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Conscientious Objections Policy

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Section 1 - Background and Purpose

(1) La Trobe University values the diversity of the ethics, culture and religions of the members of its community.

(2) It recognises that some students may have conscientious beliefs that conflict with University requirements and aims, where possible, to facilitate students completing their studies without compromising their ethical, religious or cultural convictions, thus providing for an individual student to request a reasonable adjustment to the requirements when that student has conscientious objection to a requirement of a subject or course.

(3) The University also endeavours to provide an optimal learning environment and sound pedagogy.

(4) Nothing in this Policy or Procedure may be taken as allowing less than optimal scholarship including defence and critique of scholarly research and knowledge.

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Section 2 - Scope

(5) Applies to:

  1. All campuses;
  2. All courses and subjects;
  3. All students and staff.
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Section 3 - Policy Statement

(6) The University will endeavour to include sufficient detail in official University publications for students to identify requirements and activities that may give rise to conscientious objections.

(7) A student concerned that he or she may be required or expected to participate in activities that compromise his or her ethical, religious or cultural commitments should raise the matter with the relevant teaching staff at the earliest opportunity.

(8) Where a student has conscientious objections to participation in a requirement of a course or subject, the University will endeavour to make reasonable adjustments on a case by case basis. Adjustments will not be made in the following circumstances: 

  1. it is an objection to an inherent requirement of the course and unless the requirement is met staff are unable to certify that the graduate has the basic competencies of the course or competencies required for external professional registration;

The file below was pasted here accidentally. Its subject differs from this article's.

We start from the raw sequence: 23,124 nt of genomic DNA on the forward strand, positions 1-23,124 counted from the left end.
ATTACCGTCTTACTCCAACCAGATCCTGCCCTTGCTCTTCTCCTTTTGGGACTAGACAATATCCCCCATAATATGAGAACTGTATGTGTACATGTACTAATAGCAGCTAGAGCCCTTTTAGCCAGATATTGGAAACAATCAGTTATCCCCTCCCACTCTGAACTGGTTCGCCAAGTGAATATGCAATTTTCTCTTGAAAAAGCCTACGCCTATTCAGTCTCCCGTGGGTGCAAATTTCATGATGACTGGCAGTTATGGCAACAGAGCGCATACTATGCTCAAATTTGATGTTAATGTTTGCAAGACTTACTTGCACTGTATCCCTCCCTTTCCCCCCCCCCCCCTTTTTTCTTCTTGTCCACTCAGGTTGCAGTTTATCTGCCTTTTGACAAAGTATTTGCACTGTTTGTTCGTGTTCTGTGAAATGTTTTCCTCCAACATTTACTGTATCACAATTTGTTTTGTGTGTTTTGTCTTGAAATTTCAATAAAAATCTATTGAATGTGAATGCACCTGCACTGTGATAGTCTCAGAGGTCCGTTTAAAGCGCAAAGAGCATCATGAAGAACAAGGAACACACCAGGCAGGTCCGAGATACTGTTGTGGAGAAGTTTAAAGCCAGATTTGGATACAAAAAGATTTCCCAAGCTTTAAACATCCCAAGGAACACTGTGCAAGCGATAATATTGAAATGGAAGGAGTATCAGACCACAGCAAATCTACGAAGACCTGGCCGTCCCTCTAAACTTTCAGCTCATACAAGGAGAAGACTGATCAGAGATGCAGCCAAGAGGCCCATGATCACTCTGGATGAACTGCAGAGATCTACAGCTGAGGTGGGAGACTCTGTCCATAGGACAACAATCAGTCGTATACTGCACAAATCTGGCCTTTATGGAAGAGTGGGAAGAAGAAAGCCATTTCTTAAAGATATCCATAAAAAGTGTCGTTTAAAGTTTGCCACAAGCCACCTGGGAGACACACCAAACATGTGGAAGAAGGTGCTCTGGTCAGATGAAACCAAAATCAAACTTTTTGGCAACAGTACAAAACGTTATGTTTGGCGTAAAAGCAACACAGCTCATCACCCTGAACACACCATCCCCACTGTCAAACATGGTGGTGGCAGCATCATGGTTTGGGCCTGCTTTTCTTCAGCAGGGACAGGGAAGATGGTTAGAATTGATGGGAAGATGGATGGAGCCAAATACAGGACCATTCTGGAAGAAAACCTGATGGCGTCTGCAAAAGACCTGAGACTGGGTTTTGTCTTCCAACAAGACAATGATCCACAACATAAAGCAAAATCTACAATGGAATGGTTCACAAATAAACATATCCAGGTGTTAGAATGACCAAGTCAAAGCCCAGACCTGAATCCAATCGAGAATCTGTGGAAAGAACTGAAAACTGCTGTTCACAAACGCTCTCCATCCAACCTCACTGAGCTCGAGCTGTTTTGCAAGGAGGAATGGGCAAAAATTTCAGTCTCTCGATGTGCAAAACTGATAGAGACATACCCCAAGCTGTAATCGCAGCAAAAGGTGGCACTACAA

2. the only adjustment available would be in breach of legislation or expose the University to legal liability;
  3. the only adjustment available will disadvantage the quality of education of other students;
  4. the resources (including time) required for adjustments are not available; and
  5. it is an objection to a requirement of an external body, compliance with that external body’s requirement is necessary to complete the course and that external body does not allow the objection.
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Section 4 - Procedures

Official Publications

(9) All reasonable attempts will be made to ensure that official publications provide sufficient information for students to determine if they can complete any course without compromising their ethical, religious or cultural convictions.

Course and Subject Descriptions

(10) In so far as it can be reasonably anticipated, course and subject information will provide sufficient information (highlighting inherent requirements) for students to determine that they can complete the requirements of the course without compromising their ethical, religious or cultural convictions.

(11) Course and subject descriptions will provide advice about the use of animals (alive or dead), human bodies or parts, human tissue or fluids, interaction with people who are not normally staff or students of the subject, interactions that are not commonly part of university teaching and learning (for example, if students will be requested to touch one-another), attendance at cultural places or use of cultural objects, or any other matter that may be reasonably anticipated to give rise to a student’s conscientious objections.